"I was a sales representative for a medical-equipment company until a drunk driver hit my car in Delaware" a few years ago, said Allen, 46. "I had a brain injury and still have some memory loss."
Until the accident, she said, she always took care of herself. "I've worked really hard. I've given food and clothing to others, and now this," said Allen, who has been at the Hillside since June 24.
"I've gone days without eating - and Kaylee has just a half can of formula," she said. "I've hit rock bottom."
In a nearby room, Lakesha Bullard, 30, an East Camden native; her son, Jaheem Bullard, 13; and her husband, Barry Williams, 56, faced their own challenges.
"I had an apartment," Bullard said as she ate a dinner of chicken wings on her bed. "We didn't have the funds and had to leave."
Williams, who is HIV-positive, said he had been laid off from his job as a mail sorter for the U.S. Postal Service.
"I've been looking for work," said Bullard, who lived at the motel for five months. "I want to get an apartment. It doesn't matter where - just as long as it doesn't have drugs."
A few doors away, a Hillside homeless alumna, Rosie Abreu, 22, visited friends at the motel, Vianelis Rosario and her two children, Derick Montanez, 4, and Brianaliz Montanez, 3.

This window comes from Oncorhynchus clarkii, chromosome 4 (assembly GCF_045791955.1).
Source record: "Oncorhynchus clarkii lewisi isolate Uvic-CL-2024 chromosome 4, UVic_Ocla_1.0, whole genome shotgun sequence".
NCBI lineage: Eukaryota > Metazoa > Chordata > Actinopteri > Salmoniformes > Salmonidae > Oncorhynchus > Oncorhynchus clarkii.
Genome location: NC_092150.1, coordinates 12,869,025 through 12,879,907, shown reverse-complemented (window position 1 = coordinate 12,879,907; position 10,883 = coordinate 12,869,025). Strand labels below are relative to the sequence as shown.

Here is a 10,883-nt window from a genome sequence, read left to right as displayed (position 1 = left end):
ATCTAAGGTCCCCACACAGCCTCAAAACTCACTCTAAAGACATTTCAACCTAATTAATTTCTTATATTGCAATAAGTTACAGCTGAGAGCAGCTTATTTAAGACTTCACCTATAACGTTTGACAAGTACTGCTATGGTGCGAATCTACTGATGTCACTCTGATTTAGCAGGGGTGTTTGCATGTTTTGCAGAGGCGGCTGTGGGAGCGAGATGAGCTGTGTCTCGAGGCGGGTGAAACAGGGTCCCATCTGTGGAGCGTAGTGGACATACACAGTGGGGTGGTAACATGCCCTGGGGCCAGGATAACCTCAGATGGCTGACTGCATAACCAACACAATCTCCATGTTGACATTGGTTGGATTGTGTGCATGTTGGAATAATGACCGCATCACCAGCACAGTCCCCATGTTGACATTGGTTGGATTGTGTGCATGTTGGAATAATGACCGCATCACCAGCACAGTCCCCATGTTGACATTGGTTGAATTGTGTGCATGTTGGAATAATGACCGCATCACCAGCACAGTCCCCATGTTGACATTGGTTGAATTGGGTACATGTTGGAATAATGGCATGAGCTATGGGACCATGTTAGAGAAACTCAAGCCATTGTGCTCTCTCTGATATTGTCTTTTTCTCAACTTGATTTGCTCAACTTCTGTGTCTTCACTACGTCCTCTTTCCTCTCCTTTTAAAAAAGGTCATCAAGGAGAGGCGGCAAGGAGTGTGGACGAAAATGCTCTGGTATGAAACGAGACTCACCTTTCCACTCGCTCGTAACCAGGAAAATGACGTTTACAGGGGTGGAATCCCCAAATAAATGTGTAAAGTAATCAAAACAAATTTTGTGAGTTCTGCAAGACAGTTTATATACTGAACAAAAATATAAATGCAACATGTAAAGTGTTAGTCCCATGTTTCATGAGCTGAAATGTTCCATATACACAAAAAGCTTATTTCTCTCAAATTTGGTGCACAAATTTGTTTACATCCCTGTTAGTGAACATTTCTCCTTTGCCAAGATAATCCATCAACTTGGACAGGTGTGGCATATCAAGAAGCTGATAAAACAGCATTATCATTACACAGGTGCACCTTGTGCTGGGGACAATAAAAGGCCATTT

Abreu had stayed there for about three months, moved to North Camden, and is still looking for work.
Her friend Rosario, 20, was hoping to follow her. She made plans to leave Hillside this month, get a high school general equivalency diploma, and find work as a home health aide.
"I've been here about five or six months," she said. "I'm ready to go."
Another motel guest, O'Neil Hill Jr., is not ready - though his caseworker has informed him that the money for the motel would be cut off.
Hill, who had been there since March 21, lost his Camden apartment to fire and has not found employment since his layoff from a telemarketing job in 2009.
"I have no idea what to do," said Hill, 41. "I've got no savings."
In another room, Michelle Carter was also feeling frustrated. Like others at the Hillside Inn, she is required to earn her welfare, so she works at a day-care center.
But she also has two children, John, 6, and Siani, 8, and they have to be dropped off with family. "I can't take care of the day-care center and look for a job, too," said Carter, who has been at Hillside for about eight months. "It's hard to find work when you have kids."
In the Corderos' room, the children were watching television and wriggling around on the beds.
"It's rough, really rough, when you come from something to nothing," Cordero said. "That's life.
"You can't go down any more when you've hit rock bottom," he said. "The only way we can go is up."
Contact staff writer Edward Colimore at 856-779-3833 or firstname.lastname@example.org.